In comments during a Tuesday morning radio show appearance, Pittsburgh Pirates broadcaster John Wehner went after Reds infielder Derek Dietrich for what Wehner had determined to be excessive admiring of home runs.
This in itself isn’t unusual; old players-turned-broadcasters do this all the time. Wehner, though, managed to make things a lot more personal by bringing Dietrich’s late grandfather into the discussion.
The celebrations after the home runs, including standing in the batter’s box for a few seconds to watch homers, upset Pirates broadcaster John Wehner. Appearing on Pittsburgh’s 93.7 The Fan Morning Show before Tuesday’s game, Wehner ripped Dietrich for admiring his home run during Game 2 of Monday’s doubleheader and taking a slow trot around the bases.
“I can’t stand him,” Wehner said on the radio show. “I just don’t see why – I don’t understand why you have to do that. It’s different if you’re a Hall of Fame player, you’re a 60-homer guy, you’re an established guy. Nobody ever heard of him before this year.
“I heard of him because of his grandfather (Steve Demeter) who used to be a minor league coach for the Pirates. He was the nicest, sweetest guy in the world. He’s rolling in his grave every time this guy hits a home run. He’s embarrassed of his grandson.”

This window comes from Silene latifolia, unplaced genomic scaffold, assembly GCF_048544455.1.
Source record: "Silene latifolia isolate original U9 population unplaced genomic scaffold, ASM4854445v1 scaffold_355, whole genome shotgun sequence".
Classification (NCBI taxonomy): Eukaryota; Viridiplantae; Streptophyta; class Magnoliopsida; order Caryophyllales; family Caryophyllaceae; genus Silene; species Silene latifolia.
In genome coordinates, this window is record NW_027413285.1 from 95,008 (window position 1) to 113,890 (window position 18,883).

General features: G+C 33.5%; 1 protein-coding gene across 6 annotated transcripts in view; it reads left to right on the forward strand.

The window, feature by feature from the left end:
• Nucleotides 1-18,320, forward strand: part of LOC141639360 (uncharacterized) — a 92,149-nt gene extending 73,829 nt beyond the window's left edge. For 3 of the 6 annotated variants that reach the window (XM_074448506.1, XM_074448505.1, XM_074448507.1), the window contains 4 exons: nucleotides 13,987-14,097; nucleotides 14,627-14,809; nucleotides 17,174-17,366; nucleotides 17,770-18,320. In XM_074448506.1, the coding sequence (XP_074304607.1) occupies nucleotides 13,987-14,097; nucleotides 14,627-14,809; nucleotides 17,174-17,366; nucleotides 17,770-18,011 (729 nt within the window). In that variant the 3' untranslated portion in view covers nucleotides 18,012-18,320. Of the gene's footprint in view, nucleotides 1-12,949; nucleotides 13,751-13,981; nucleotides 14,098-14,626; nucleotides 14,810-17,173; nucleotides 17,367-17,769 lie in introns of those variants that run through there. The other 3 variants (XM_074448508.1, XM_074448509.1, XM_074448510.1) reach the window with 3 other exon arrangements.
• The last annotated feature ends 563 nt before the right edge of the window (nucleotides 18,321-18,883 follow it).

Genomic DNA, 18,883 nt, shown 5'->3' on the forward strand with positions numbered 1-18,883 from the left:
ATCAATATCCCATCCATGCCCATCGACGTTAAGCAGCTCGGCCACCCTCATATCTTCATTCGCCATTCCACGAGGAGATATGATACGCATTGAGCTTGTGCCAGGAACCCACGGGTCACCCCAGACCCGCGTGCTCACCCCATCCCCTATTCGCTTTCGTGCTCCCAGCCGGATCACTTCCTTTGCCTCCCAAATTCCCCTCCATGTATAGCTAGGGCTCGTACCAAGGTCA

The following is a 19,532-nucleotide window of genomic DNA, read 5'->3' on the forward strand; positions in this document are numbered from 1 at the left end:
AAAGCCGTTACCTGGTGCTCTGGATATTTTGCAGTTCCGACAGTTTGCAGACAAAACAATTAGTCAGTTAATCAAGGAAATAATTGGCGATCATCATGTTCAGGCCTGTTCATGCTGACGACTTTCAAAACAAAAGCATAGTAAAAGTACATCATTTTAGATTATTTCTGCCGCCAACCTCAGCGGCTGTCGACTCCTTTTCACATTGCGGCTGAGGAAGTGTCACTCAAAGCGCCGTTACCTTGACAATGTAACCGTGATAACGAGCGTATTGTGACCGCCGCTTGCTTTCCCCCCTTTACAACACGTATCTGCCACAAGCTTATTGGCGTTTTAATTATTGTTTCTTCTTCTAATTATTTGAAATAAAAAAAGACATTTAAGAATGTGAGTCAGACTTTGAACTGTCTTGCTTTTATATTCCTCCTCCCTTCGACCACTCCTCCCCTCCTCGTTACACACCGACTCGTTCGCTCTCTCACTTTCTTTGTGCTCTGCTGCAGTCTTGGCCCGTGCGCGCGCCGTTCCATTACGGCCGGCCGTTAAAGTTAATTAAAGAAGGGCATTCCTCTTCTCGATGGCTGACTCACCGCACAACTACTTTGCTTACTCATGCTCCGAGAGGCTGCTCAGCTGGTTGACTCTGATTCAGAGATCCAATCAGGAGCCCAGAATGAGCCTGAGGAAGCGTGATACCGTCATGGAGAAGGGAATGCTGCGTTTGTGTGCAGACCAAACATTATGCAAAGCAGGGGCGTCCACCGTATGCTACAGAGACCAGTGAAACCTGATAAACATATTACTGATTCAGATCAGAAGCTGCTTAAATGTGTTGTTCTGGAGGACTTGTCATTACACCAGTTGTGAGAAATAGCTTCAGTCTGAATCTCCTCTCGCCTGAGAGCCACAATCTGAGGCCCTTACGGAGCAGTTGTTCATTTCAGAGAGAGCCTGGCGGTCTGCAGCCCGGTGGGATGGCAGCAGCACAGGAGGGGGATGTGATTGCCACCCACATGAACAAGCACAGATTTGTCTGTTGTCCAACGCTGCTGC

That’s very gross! Wehner continued the line of attack during Tuesdsay night’s broadcast, joined by partner Greg Brown as well. Via Tim Benz of the Tribune-Review:
Wehner and play-by-play man Greg Brown doubled-down during the AT&T SportsNet broadcast Tuesday night.
“I can’t imagine, if (Demeter) were alive today, he would approve of it,” Brown said after Dietrich’s first at-bat.
“I’d like to think Steve Demeter would slap him upside his head,” Wehner said. “I guarantee he would tell him it was uncalled for.”
Fortunately, like so many instant karma videos on YouTube, Dietrich (and presumably his grandfather) got their revenge Tuesday night, as Dietrich smashed three home runs against the Pirates.
“I wish he would put his head down and show no joy,” he said, as we looked around the gray, pleasureless void that awaits everyone after the few scant years we get on earth are taken from us.
— C. Radbourn, Esq. (@OldHossRadbourn) May 30, 2019
Whatever your stance on baseball players admiring homers or celebrating strikeouts or generally doing anything to demonstrate emotion in line with athletic accomplishment achieved on a massive stage after working their whole lives to have that opportunity, hopefully we can all agree that it’s gross to suggest a player’s dead grandparent would be embarrassed by him for admiring a few home runs.